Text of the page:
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McDowell on Woods: He's lost his 'force field'

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BETHESDA, MD - JUNE 26: Bill Haas tees off on the first hole during the final round of the Quicken Loans National at Congressional Country Club (Blue) on June 26, 2016 in Bethesda, Maryland. (Photo by Stan Badz/PGA TOUR)

Following a Florida swing that featured a quartet of unlikely winners, many of the game's biggest stars are battling either injury or a slump in current form - if not both. None moreso than world No. 1 Tiger Woods, who remains sidelined with a bad back as the Masters quickly approaches.

Woods has completed just 14 competitive rounds in 2014, with no finish better than his tie for 25th at the WGC-Cadillac Championship. As questions grow louder over Woods' ability to catch and surpass Jack Nicklaus' record of 18 career majors, Graeme McDowell believes that the aura that once surrounded the 38-year-old during the peak of his career has dissipated.

"He's lost that sort of force field of invincibility around him," McDowell told reporters in an article that appeared Wednesday on "The aura is not as strong. He's still Tiger Woods, still the greatest player ever in my opinion.

"I don't remember the first time I played with him, (but) there was a real 'wow' factor. He was playing a different sport than me. But guys get older, stuff happens."

Woods won seven of 11 majors contested during a stretch from 1999-2002, but he last hoisted a major championship trophy at the 2008 U.S. Open. Since that victory at Torrey Pines, parity has emerged in the game's biggest tournaments, with 19 different players combining to win the last 22 majors - a stretch that includes McDowell's triumph at the 2010 U.S. Open at Pebble Beach.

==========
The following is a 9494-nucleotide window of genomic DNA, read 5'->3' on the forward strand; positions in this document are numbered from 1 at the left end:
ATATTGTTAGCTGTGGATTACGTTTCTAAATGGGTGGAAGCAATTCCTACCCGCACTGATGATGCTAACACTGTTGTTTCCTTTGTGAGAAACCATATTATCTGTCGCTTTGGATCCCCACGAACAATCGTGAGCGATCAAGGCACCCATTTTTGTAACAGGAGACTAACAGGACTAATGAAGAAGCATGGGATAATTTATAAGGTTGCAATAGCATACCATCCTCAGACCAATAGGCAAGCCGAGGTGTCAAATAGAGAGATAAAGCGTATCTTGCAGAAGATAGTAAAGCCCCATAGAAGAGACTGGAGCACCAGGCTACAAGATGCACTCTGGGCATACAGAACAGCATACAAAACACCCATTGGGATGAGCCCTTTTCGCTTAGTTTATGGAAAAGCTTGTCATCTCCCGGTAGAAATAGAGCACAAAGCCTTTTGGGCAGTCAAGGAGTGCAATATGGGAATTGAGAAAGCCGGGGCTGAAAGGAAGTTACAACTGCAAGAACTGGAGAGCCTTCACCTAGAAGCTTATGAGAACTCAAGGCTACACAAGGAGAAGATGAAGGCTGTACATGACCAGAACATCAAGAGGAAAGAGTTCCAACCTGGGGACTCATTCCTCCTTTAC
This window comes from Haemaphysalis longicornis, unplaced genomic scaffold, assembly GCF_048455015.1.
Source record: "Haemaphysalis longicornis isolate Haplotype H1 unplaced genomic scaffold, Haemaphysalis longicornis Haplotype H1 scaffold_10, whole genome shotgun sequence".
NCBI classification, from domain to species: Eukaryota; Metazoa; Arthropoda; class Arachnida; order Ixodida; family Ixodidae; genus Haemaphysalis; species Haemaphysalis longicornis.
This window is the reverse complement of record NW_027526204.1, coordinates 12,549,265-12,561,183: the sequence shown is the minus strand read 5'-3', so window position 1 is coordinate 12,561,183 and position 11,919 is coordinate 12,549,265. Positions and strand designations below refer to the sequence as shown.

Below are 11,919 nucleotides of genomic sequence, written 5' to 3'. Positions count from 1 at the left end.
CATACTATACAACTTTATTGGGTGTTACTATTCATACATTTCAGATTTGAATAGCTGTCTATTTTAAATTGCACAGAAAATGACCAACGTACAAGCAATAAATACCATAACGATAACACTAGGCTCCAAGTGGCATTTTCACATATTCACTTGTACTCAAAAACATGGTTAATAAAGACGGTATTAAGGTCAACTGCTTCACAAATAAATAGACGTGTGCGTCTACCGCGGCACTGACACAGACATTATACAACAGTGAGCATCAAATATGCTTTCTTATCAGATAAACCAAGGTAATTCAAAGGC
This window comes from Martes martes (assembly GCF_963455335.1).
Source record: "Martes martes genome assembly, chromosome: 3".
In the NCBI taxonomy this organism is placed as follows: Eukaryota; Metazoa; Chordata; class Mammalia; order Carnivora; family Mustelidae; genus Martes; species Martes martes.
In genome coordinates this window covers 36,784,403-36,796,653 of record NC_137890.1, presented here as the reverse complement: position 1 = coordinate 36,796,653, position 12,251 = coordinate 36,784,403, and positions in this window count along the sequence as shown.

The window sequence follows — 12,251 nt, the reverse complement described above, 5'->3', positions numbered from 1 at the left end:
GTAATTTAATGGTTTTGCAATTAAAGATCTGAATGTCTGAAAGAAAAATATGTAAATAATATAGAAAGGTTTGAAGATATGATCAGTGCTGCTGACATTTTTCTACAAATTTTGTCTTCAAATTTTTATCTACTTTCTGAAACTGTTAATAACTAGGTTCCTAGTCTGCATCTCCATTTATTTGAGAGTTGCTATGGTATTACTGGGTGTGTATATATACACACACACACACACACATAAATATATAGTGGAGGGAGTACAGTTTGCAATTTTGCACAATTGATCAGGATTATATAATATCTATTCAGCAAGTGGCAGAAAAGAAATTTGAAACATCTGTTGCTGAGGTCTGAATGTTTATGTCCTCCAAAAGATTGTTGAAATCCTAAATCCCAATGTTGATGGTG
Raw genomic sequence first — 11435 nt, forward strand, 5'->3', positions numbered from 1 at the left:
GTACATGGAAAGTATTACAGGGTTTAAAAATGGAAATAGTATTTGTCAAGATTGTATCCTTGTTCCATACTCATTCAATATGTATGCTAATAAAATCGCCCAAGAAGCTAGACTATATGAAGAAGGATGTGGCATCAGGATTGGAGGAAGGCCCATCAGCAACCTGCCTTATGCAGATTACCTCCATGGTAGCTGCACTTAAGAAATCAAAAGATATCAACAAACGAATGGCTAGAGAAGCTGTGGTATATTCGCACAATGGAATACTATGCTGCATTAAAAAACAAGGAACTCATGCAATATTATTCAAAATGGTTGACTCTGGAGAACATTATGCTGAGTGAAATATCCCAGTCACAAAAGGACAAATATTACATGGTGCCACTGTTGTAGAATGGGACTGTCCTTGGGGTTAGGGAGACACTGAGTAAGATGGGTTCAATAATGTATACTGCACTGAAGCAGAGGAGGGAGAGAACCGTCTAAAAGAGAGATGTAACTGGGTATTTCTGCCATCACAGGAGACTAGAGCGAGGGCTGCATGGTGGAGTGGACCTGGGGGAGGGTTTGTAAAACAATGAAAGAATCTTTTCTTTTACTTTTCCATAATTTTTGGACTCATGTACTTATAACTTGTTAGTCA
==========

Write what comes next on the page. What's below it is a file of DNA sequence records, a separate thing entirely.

In recent months, that parity has also led to some of the game's rising stars winning with regularity on the PGA Tour. The current crop of young guns includes 20-year-old Jordan Spieth, 23-year-old Patrick Reed and 24-year-old Harris English, who have combined to win six times since June.

According to McDowell, the newest members of the PGA Tour no longer view Woods as an invincible foe, a belief that may have contributed to Woods' dominance from 1997-2008.

"They're not out there believing he is unbeatable because the positive press that happened for 10 years has been replaced with some negativity," McDowell told reporters. "There's a belief level now that you can be 19, 20, 21 (years old) and capable of doing it at the biggest level."